Now that the hankies have dropped signifying the end of Florida’s legislative session, the political pundits are out in force. They scramble to identify the winners and losers of the session.
While 160 legislators are returning home from what seems like a three-month sequestration in the state capital, they travel their districts telling constituents what happened to the nearly 2,000 bills filed, the 200+ bills that passed and the multibillion-dollar annual budget they helped craft.
But most voters don’t understand how the Legislature works and are primarily interested only in those issues that directly affect them and their families. With that in mind, I offer the following recap of the good, the bad and the unfinished business for the 2014 legislative session as I see it from outside the Tallahassee bubble.
Let’s start with the good.
The Legislature had a record high budget of $77 billion to work with and cautiously set $3 billion aside in reserves, a kind of savings account for emergencies or unexpected needs. Additionally, over $500 million was returned to Floridians in tax and fee cuts and sales tax holidays.
School funding received a pretty good bump in funding but fell short of the historic high in per pupil funding of 2007. The Department of Children and Families was given additional funds to hire and train much-needed child protection caseworkers. And dollars were invested in restoration efforts for the Indian River Lagoon in response to troubling fish kills and estuary and ecosystem damage.
Outside the budgetary arena, two interesting and somewhat surprising policy decisions were made by a Republican Legislature. Gov. Rick Scott is expected to sign both of these measures: in-state tuition rates for undocumented Florida students and legalization of a certain non-euphoric strain of medical marijuana known as Charlotte’s web.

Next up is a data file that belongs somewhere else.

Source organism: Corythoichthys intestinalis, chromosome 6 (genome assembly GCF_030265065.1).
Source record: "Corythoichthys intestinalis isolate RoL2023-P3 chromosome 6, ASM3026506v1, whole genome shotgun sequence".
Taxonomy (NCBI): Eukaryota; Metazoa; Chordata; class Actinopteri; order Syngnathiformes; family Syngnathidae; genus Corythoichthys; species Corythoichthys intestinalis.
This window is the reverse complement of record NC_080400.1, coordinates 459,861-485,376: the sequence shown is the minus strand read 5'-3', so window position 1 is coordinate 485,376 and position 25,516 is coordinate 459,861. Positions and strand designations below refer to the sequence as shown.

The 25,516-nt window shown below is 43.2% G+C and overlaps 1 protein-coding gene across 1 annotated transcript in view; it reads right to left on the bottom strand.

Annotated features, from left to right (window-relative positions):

While these appear to be election-year conversions, nonetheless, good public policy is the result.
But while some very good decisions were made in spending the state’s revenues, some questionable ones were made as well.
On the bad side was the expenditure of hundreds of millions of dollars in member projects, earmarks and nonessential government spending. The budget grew from $69.7 billion when Gov. Scott assumed office in 2011 to a record-breaking $77 billion now. Scott has plenty of opportunity to trim the budget and it will be interesting to see how fiscally conservative he is with his powerful veto pen.
Another lowlight — more Public Education Capital Outlay (PECO) funding from a tax on utilities was spent on construction, remodeling and maintenance for charter schools than on traditional public school buildings, whose needs greatly exceed the charters.
While several controversial bills were killed during session, a few made their way through. One was the expansion of school vouchers that passed without the corresponding testing accountability that the Senate had originally insisted on.
This session might be remembered more for what the Legislature didn’t do. In what was regarded as a “do no harm” strategy, many important issues were left as unfinished business.
The expansion of Medicaid to be funded completely with federal funds for the first few years would have provided health-care coverage to nearly 1 million of Florida’s working poor. Few legislative actions could have had as much positive impact on Floridians and the economy than this missed opportunity.
A comprehensive bill on our fragile springs, providing policy and funding for protecting and restoring our water resources, passed the Senate but was ignored if not rejected by the House. What could be more important than ensuring a safe and adequate water supply that is vital to our survival?
And despite record revenue to invest in state needs, Florida Forever, the state’s land conservation program, continues to be drastically underfunded and state employees are going yet another year without a raise.
Oh well, there’s always next year. Oh yeah, and another election.
Paula Dockery is a syndicated columnist who served in the Florida Legislature for 16 years as a Republican from Lakeland.